Sedona, Arizona


Nestled among the dramatic crimson towers of Red Rock Country, Sedona Arizona provide a stunning sanctuary for outdoor activities and secluded retreats. There are so many things to see and do in Sedona.

From amazing hiking and biking on Sedona’s extensive network of trails to world­class art galleries and spiritual meditation-you’ll find hundreds of ways to be enriched and rejuvenated. Welcome the rising sun with a yoga session or a hike amid Sedona’s powerful spiritual vortex sites. Spend the afternoon meandering through the art galleries and downtown shops, as you take in the town’s creative and artistic side.

Evening breezes and the bright glow of the sunset on the red rocks at dusk create an enchanting backdrop for al fresco dining in Sedona. At big-city caliber restaurants, unwind with a cool glass of wine as you await the brilliance of Sedona’s night sky.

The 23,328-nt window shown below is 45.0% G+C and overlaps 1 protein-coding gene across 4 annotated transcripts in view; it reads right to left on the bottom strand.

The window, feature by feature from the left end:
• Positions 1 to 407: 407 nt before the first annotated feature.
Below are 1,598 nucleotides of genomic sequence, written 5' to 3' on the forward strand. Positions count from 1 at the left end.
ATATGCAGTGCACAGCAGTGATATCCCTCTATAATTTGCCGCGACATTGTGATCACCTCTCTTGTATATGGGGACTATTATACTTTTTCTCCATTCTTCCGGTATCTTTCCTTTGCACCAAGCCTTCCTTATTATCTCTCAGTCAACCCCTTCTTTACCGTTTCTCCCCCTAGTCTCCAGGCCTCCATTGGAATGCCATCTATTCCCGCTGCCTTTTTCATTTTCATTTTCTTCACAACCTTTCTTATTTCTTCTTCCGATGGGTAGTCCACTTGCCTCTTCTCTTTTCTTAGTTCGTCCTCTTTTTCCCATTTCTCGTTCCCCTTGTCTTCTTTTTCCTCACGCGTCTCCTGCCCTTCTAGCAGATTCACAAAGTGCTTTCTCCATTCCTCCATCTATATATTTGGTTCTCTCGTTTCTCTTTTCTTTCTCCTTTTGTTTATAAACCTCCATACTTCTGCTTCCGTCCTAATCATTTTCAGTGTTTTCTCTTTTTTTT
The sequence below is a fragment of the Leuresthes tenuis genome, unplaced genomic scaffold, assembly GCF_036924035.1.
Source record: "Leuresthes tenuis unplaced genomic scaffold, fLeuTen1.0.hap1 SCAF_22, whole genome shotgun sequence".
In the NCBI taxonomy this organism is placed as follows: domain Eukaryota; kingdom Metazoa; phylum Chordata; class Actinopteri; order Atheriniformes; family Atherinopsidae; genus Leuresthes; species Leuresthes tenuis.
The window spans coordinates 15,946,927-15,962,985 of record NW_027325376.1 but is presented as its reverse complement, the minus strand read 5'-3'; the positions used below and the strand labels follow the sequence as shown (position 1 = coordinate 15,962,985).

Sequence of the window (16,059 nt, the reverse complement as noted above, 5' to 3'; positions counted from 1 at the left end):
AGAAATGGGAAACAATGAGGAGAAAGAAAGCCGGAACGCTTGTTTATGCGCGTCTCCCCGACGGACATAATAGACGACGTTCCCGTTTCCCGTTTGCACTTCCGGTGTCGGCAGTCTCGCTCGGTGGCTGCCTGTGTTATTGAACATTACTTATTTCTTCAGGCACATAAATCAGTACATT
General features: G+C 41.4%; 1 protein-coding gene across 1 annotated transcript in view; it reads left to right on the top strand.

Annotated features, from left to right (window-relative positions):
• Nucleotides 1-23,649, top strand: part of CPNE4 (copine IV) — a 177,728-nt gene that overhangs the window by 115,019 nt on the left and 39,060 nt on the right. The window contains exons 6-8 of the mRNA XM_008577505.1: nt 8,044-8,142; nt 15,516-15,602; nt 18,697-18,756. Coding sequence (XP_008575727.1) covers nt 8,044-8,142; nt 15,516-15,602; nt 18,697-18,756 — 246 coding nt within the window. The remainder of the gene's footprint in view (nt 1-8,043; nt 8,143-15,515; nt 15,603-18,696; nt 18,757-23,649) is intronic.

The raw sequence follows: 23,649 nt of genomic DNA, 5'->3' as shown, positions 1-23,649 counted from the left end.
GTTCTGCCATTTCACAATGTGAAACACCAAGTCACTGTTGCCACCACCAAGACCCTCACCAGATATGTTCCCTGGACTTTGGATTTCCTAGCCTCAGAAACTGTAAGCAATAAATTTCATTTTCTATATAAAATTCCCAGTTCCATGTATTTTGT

State Route 179, designated the Red Rock Scenic Road, offers a 15-mile grand welcome to Sedona’s Red Rock Country, amid 500 square miles carved from the southern edge of the Colorado Plateau. Enjoy the striking scenery by taking advantage of the numerous pullouts and parking areas that offer access to sites like the Little Horse Trail, Bell Rock, and Courthouse Butte.